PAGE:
• Kyodo


Reflecting the recent rise in alpine accidents amid Japan’s trekking boom, experts say hikers should get insurance covering search and rescue expenses, which can be extremely expensive.

There were 2,495 mountaineering accidents across Japan in 2016, the second-highest figure since officials began compiling comparable statistics in 1961, according to the National Police Agency. A total of 319 people died or were never found, while 1,133 were injured.

If police or other public organizations are mobilized to deal with a mountaineering accident, taxpayers get the bill for search and rescue operations. But if private rescue teams are called in, the victim must pay the additional costs, which run very high.

“Deploying a helicopter can cost up to ¥10,000 per minute and daily payments per rescuer could come to tens of thousands of yen,” a person familiar with private rescue services said.

A Japan Mountaineering and Sport Climbing Association official said: “Hikers should be fully prepared before going on a trek. On top of that, we strongly suggest that they get insurance coverage.”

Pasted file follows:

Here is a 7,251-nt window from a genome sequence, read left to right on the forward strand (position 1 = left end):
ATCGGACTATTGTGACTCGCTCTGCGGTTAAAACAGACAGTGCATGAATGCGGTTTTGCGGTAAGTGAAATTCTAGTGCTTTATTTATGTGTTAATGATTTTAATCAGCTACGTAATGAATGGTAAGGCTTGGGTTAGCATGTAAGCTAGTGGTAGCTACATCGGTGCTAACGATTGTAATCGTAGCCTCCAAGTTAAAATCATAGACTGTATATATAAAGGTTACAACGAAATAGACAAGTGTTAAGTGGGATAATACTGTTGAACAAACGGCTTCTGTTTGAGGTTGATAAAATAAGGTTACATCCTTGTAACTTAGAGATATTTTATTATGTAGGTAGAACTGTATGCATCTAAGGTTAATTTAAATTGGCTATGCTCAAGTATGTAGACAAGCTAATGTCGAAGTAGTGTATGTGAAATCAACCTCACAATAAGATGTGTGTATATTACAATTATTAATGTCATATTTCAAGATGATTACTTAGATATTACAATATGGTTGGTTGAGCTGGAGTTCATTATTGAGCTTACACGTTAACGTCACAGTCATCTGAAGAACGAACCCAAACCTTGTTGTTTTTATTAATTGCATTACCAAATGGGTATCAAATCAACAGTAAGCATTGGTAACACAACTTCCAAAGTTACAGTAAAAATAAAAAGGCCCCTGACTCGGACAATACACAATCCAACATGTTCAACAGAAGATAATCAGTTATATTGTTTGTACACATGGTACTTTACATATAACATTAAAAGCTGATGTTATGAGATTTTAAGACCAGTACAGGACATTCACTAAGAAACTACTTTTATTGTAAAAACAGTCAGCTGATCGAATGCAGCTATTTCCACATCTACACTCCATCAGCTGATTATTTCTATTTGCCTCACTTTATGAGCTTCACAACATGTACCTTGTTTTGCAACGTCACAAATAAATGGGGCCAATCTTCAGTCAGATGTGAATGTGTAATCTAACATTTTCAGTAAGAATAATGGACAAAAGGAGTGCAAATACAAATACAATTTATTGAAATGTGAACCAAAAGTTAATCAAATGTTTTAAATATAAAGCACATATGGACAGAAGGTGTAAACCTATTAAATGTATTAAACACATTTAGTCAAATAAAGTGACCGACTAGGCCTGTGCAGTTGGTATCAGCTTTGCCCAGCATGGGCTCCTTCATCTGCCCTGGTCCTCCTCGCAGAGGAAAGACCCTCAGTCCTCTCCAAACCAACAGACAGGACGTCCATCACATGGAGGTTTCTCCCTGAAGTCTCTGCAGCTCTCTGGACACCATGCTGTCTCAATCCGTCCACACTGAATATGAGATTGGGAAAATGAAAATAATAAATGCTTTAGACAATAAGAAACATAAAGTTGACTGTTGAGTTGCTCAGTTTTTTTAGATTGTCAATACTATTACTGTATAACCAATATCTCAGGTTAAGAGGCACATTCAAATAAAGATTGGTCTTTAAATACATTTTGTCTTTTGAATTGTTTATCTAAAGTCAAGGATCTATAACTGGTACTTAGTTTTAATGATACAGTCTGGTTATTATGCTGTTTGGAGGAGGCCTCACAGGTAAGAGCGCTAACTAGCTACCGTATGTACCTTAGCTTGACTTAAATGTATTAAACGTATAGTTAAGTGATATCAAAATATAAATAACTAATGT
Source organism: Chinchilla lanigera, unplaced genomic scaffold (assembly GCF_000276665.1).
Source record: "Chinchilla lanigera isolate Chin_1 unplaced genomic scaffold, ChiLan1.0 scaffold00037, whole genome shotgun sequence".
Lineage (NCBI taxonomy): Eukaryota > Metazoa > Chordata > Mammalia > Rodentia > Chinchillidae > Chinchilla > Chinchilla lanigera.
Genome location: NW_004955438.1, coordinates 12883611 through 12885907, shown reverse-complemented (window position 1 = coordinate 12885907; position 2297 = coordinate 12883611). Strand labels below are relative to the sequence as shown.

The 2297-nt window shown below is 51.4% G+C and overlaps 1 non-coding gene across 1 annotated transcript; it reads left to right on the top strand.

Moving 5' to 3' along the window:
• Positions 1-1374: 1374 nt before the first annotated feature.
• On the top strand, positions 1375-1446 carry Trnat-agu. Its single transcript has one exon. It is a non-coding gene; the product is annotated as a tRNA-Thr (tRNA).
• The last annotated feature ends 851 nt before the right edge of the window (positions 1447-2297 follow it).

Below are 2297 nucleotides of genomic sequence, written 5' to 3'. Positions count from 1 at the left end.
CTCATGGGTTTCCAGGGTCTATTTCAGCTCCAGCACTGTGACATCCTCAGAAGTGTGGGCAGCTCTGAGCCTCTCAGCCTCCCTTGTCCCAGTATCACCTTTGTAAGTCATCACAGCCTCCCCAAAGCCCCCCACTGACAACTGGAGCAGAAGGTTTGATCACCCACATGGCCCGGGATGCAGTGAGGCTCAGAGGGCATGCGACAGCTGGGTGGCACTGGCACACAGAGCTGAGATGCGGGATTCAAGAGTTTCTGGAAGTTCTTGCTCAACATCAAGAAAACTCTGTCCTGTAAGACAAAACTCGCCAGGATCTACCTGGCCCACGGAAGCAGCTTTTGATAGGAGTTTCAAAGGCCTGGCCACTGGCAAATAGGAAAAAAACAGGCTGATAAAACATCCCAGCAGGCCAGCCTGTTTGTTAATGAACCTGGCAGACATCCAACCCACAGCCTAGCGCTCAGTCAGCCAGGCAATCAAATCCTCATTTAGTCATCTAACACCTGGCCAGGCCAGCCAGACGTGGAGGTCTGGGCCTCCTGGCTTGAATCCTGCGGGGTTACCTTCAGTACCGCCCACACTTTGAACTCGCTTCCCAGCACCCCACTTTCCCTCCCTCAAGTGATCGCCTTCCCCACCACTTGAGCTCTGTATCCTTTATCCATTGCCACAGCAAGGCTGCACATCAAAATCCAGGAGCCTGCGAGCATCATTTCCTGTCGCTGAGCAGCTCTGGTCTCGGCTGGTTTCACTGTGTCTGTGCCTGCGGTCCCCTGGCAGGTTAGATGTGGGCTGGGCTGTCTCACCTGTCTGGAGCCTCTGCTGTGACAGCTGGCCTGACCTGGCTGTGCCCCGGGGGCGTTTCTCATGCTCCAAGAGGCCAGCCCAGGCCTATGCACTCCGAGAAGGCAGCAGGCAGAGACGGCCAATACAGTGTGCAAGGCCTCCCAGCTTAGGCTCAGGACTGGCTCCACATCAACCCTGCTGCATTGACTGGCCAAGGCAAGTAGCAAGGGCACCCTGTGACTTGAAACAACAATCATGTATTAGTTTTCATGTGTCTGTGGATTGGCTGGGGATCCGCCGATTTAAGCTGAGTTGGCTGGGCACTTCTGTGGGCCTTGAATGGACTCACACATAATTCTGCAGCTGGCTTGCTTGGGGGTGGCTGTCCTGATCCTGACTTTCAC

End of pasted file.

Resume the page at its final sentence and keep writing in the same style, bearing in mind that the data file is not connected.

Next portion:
The association provides a reasonable insurance service that covers rescue costs incurred during trekking and other outdoor activities. The underwriter is Mitsui Sumitomo Insurance Co.

If the insurance policy is bought on a group basis, the insured need to pay an annual subscription fee of ¥1,000. The premium is about half the sum needed for an individual contract.

In the case of full-fledged mountaineering, premiums charged for a one-year contract would be ¥6,900, which covers up to ¥1 million for rescue costs and up to ¥100 million in indemnity liability.

A mountaineering insurance scheme offered by Mount-bell Co., an Osaka-based outdoor clothing and equipment maker, can be purchased on the internet and is valid from the afternoon of the next day.

The insurance, underwritten by Fuji Fire and Marine Insurance Co., covers a maximum ¥5 million in search and rescue expenses and up to ¥100 million in indemnity. The annual premium for a basic plan is ¥8,450.

A mutual insurance program operated by Japan Rescue Organization LLC in Tokyo, meanwhile, covers rescue costs incurred by its members if they are involved in a mountaineering accident.

The members are required to pay an initial fee of ¥2,160, plus an annual fee of the same amount. Up to ¥3.3 million will be disbursed for search and rescue costs, using part of the funds put up by the members against accidents.

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